Josee and Bloomerang lilacs are sold as rebloomers, which will flower in late summer and fall as well as in spring. How do they really perform in the Midwest?
Courtesy of Betty Earl
Treasured for their gorgeous, lush blooms and incredibly intoxicating fragrance, lilacs are a longtime garden favorite, dating back to the mid-1700s when both Thomas Jefferson and George Washington grew them in their gardens.
A sentimental spring garden favorite of mine, the modestly named common lilac (Syringa vulgaris) has been the one bush I couldn’t imagine not growing. Treasured for their big, flamboyant, oh-so-fragrant panicles of trumpet-shaped blossoms, lilacs are fairly carefree plants, often living for decades in the landscapes.
Some of my tried-and-true favorites, plants that enchanted generations of gardeners before me, include ‘Charles Joly’, a very prolific, very fragrant wine-red double flowered beauty; ‘Sensation’, dark red-purple blossoms edged in white; and ‘Beauty of Moscow’ (Syringa vulgaris ‘Krasavitsa Moskvy’), a stunning beauty with double white flowers.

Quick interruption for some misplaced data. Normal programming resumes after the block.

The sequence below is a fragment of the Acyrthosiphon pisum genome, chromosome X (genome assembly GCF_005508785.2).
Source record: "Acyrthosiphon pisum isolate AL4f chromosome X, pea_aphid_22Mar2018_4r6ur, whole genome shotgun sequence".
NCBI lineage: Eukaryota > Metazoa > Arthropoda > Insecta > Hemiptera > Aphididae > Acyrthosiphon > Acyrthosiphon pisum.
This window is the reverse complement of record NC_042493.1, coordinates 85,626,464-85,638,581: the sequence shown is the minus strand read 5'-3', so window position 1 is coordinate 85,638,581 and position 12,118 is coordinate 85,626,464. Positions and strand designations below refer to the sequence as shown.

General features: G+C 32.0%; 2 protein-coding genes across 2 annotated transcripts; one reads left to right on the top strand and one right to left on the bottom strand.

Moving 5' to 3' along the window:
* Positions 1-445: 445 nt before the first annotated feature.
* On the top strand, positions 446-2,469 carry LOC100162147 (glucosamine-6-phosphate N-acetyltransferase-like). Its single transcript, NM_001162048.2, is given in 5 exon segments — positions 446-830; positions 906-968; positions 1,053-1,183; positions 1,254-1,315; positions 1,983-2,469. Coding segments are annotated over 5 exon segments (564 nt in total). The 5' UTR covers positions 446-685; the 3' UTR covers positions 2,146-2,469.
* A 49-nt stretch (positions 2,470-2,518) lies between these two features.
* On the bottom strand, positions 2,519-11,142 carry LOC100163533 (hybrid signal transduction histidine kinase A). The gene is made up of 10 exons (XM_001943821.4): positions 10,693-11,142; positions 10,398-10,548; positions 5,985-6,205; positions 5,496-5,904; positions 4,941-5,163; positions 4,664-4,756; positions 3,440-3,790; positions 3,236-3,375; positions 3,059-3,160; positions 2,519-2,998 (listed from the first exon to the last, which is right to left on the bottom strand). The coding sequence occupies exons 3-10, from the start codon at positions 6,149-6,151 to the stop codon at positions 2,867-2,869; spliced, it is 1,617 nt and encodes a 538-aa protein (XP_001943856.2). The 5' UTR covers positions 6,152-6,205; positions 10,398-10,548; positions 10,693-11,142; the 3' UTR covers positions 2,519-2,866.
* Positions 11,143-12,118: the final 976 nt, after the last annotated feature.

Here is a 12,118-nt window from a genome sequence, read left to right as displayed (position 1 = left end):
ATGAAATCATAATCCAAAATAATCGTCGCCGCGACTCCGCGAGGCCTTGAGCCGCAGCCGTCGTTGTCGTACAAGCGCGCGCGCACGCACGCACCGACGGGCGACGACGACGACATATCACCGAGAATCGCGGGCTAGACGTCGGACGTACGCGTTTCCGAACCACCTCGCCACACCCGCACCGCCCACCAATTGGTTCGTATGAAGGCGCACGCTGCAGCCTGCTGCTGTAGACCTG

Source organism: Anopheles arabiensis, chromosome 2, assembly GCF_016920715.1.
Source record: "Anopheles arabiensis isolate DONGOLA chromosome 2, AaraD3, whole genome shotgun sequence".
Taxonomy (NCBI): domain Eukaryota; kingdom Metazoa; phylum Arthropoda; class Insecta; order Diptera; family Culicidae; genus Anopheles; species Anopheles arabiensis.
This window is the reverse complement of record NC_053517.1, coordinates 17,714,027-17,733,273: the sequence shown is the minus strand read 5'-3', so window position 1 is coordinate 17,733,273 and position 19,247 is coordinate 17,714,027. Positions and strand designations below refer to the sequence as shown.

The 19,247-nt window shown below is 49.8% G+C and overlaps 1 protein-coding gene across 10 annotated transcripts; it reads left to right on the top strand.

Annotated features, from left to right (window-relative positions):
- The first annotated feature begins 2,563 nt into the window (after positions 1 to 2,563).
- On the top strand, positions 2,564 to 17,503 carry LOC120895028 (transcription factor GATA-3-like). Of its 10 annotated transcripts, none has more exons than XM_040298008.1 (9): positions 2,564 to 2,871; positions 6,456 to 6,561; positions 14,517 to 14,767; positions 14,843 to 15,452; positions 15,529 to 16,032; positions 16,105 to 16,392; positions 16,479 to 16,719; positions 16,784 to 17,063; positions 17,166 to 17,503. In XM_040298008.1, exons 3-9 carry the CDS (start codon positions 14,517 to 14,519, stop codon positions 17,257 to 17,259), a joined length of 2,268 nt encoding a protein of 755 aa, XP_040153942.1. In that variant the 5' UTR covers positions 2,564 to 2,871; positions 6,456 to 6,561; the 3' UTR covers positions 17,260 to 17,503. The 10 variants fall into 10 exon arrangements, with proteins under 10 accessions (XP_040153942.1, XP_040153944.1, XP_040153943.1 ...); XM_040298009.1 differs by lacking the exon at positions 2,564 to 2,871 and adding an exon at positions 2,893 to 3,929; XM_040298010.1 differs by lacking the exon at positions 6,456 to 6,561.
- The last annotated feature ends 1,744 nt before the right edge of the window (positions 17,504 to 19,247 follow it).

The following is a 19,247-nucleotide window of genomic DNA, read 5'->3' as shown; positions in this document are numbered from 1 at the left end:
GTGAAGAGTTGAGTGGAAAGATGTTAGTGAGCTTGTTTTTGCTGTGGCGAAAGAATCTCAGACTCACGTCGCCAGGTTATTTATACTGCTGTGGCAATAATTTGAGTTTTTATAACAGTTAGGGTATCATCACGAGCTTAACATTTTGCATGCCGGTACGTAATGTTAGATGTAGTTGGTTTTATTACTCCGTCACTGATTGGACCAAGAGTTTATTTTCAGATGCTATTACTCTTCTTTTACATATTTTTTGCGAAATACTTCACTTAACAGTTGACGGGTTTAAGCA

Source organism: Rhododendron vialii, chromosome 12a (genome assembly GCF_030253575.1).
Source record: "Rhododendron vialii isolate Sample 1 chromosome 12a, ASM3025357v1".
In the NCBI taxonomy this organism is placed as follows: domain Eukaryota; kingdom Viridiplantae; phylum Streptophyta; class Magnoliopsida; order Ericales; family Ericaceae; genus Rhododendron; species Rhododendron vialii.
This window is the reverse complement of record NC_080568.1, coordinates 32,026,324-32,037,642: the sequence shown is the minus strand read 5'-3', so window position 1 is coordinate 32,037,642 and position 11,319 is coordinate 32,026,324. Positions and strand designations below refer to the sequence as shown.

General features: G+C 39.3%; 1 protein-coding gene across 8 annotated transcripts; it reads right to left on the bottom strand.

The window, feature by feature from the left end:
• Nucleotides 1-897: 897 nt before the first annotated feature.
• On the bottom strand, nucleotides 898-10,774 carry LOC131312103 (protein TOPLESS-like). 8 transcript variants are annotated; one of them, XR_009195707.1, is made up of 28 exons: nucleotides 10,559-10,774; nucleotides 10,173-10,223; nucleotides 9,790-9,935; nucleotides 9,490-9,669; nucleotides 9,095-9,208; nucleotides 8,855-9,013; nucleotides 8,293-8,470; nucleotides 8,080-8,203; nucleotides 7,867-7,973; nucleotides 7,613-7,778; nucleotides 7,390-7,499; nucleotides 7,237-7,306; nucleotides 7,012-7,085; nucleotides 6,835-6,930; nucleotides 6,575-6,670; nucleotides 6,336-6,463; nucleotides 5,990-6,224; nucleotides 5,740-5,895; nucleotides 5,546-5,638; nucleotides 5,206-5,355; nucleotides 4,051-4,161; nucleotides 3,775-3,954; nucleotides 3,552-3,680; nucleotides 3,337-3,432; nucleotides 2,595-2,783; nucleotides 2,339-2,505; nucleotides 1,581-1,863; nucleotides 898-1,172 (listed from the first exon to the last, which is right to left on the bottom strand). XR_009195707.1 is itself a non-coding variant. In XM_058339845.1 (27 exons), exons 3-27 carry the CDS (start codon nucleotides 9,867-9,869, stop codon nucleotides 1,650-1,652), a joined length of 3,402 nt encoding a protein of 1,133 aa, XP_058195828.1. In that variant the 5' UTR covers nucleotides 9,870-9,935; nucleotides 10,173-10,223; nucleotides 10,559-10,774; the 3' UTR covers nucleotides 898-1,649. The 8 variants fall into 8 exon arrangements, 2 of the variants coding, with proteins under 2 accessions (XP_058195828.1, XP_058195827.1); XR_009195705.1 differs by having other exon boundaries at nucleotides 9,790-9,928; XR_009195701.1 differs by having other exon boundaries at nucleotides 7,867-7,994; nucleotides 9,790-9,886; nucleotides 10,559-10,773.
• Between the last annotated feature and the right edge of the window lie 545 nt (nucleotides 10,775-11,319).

A newcomer to my garden, primarily because yellow-colored blossoms are an oddity in the lilac family, is the only yellow-flowered lilac (actually more like a very pale almost creamy yellow), ‘Primrose’.
I admit that I fancy the oddities of the plant world. So I can’t help but notice when reading current gardening magazines, the numerous ads for the “new reblooming ‘Josee’ lilac”. A reblooming lilac! But as one of my garden club friends put it …“Is there such a thing as a reblooming lilac?”
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